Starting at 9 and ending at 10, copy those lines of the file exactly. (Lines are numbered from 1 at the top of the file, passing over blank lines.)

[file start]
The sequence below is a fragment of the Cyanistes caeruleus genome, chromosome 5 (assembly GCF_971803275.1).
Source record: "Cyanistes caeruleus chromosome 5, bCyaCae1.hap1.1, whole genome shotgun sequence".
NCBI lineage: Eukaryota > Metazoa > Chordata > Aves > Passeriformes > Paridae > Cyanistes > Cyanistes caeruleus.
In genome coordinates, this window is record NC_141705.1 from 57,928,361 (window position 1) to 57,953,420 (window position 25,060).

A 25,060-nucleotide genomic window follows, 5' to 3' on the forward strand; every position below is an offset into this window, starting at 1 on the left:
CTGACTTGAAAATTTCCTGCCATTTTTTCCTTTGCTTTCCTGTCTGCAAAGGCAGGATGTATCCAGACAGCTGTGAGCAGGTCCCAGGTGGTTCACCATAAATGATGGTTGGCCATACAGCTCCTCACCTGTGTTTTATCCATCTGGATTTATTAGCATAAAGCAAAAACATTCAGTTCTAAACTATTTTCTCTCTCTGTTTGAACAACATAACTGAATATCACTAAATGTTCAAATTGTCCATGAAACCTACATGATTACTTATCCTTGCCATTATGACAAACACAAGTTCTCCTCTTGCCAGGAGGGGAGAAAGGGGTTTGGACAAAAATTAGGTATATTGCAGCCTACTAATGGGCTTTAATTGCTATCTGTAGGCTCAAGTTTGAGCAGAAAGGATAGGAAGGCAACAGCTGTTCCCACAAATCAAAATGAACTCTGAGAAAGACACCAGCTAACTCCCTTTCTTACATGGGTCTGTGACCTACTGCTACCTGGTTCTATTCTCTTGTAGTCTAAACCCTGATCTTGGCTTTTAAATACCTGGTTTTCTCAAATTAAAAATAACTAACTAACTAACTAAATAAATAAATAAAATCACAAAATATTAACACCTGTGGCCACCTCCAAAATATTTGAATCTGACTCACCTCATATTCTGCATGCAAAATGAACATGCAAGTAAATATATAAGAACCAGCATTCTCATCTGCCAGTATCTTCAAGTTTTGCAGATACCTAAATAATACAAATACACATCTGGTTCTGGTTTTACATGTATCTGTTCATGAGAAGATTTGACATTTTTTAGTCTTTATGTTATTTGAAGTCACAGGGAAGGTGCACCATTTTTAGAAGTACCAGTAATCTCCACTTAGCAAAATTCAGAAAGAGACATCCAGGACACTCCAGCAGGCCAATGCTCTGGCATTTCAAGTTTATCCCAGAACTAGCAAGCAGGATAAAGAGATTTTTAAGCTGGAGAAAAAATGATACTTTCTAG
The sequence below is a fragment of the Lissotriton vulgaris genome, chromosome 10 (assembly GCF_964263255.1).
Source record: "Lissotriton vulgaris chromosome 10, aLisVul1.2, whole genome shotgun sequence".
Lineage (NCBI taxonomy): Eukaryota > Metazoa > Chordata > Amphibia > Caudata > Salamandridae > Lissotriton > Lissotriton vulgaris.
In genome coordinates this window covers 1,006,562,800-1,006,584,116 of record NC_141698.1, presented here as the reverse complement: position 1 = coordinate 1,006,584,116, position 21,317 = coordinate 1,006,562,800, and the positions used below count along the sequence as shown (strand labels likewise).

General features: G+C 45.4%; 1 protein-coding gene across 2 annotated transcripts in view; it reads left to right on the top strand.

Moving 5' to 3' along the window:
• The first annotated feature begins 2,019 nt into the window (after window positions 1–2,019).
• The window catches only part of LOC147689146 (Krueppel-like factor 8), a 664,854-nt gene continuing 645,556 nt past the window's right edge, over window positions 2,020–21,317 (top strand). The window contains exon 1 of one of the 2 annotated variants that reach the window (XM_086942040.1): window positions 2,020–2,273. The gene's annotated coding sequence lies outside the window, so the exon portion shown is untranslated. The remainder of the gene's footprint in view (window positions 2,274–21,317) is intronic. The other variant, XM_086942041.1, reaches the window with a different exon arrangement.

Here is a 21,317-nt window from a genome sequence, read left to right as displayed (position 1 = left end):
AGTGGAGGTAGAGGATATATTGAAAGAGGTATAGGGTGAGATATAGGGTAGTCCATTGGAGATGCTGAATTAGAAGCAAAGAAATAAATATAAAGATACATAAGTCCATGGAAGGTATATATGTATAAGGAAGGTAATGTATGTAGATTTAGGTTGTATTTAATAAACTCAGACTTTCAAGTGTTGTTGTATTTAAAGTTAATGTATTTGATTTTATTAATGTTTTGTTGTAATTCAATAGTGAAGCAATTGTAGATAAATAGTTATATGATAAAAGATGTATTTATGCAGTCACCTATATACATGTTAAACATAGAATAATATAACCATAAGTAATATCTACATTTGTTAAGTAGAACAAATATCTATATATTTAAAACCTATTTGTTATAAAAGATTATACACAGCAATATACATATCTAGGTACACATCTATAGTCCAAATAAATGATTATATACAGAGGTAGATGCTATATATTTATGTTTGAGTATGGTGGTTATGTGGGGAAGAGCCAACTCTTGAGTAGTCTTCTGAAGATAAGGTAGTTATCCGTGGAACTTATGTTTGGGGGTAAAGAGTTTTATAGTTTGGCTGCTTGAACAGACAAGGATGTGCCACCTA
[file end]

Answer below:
Lineage (NCBI taxonomy): Eukaryota > Metazoa > Chordata > Amphibia > Caudata > Salamandridae > Lissotriton > Lissotriton vulgaris.
In genome coordinates this window covers 1,006,562,800-1,006,584,116 of record NC_141698.1, presented here as the reverse complement: position 1 = coordinate 1,006,584,116, position 21,317 = coordinate 1,006,562,800, and the positions used below count along the sequence as shown (strand labels likewise).